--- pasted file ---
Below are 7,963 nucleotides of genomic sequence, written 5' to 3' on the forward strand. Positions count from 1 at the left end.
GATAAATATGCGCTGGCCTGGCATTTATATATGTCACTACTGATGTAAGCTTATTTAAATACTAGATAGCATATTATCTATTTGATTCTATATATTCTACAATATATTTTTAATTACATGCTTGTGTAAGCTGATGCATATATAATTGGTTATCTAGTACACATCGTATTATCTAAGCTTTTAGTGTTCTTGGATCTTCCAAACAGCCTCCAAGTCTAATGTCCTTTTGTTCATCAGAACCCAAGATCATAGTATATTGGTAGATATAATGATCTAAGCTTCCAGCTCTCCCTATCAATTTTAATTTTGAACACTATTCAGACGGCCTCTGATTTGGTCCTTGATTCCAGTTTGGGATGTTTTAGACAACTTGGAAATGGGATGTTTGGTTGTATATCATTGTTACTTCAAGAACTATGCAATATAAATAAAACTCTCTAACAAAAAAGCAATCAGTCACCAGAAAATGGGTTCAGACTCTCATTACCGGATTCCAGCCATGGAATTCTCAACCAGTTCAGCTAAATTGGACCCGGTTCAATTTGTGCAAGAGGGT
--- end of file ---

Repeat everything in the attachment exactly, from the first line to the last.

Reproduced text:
Below are 7,963 nucleotides of genomic sequence, written 5' to 3' on the forward strand. Positions count from 1 at the left end.
GATAAATATGCGCTGGCCTGGCATTTATATATGTCACTACTGATGTAAGCTTATTTAAATACTAGATAGCATATTATCTATTTGATTCTATATATTCTACAATATATTTTTAATTACATGCTTGTGTAAGCTGATGCATATATAATTGGTTATCTAGTACACATCGTATTATCTAAGCTTTTAGTGTTCTTGGATCTTCCAAACAGCCTCCAAGTCTAATGTCCTTTTGTTCATCAGAACCCAAGATCATAGTATATTGGTAGATATAATGATCTAAGCTTCCAGCTCTCCCTATCAATTTTAATTTTGAACACTATTCAGACGGCCTCTGATTTGGTCCTTGATTCCAGTTTGGGATGTTTTAGACAACTTGGAAATGGGATGTTTGGTTGTATATCATTGTTACTTCAAGAACTATGCAATATAAATAAAACTCTCTAACAAAAAAGCAATCAGTCACCAGAAAATGGGTTCAGACTCTCATTACCGGATTCCAGCCATGGAATTCTCAACCAGTTCAGCTAAATTGGACCCGGTTCAATTTGTGCAAGAGGGT